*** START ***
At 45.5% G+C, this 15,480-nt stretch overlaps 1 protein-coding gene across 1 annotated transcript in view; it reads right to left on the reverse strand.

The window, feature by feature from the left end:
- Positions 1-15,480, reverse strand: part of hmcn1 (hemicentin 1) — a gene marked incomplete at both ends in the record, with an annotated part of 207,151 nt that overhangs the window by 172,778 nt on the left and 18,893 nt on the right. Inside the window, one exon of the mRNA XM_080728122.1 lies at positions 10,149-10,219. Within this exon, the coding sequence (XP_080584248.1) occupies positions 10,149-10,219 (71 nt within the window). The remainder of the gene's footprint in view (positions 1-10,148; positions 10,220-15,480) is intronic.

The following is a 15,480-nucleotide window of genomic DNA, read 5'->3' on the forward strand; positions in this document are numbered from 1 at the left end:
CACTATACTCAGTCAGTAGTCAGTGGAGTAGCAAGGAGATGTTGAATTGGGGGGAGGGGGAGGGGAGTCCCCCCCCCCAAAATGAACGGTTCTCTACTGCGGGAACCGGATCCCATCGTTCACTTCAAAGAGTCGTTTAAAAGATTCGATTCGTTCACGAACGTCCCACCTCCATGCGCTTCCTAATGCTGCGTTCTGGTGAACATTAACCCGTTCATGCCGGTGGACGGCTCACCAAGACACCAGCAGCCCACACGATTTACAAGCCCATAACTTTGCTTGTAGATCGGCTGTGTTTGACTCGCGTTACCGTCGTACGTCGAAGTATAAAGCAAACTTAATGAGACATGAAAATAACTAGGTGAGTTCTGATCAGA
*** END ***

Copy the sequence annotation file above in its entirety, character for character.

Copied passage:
At 45.5% G+C, this 15,480-nt stretch overlaps 1 protein-coding gene across 1 annotated transcript in view; it reads right to left on the reverse strand.

The window, feature by feature from the left end:
- Positions 1-15,480, reverse strand: part of hmcn1 (hemicentin 1) — a gene marked incomplete at both ends in the record, with an annotated part of 207,151 nt that overhangs the window by 172,778 nt on the left and 18,893 nt on the right. Inside the window, one exon of the mRNA XM_080728122.1 lies at positions 10,149-10,219. Within this exon, the coding sequence (XP_080584248.1) occupies positions 10,149-10,219 (71 nt within the window). The remainder of the gene's footprint in view (positions 1-10,148; positions 10,220-15,480) is intronic.

The following is a 15,480-nucleotide window of genomic DNA, read 5'->3' on the forward strand; positions in this document are numbered from 1 at the left end:
CACTATACTCAGTCAGTAGTCAGTGGAGTAGCAAGGAGATGTTGAATTGGGGGGAGGGGGAGGGGAGTCCCCCCCCCCAAAATGAACGGTTCTCTACTGCGGGAACCGGATCCCATCGTTCACTTCAAAGAGTCGTTTAAAAGATTCGATTCGTTCACGAACGTCCCACCTCCATGCGCTTCCTAATGCTGCGTTCTGGTGAACATTAACCCGTTCATGCCGGTGGACGGCTCACCAAGACACCAGCAGCCCACACGATTTACAAGCCCATAACTTTGCTTGTAGATCGGCTGTGTTTGACTCGCGTTACCGTCGTACGTCGAAGTATAAAGCAAACTTAATGAGACATGAAAATAACTAGGTGAGTTCTGATCAGA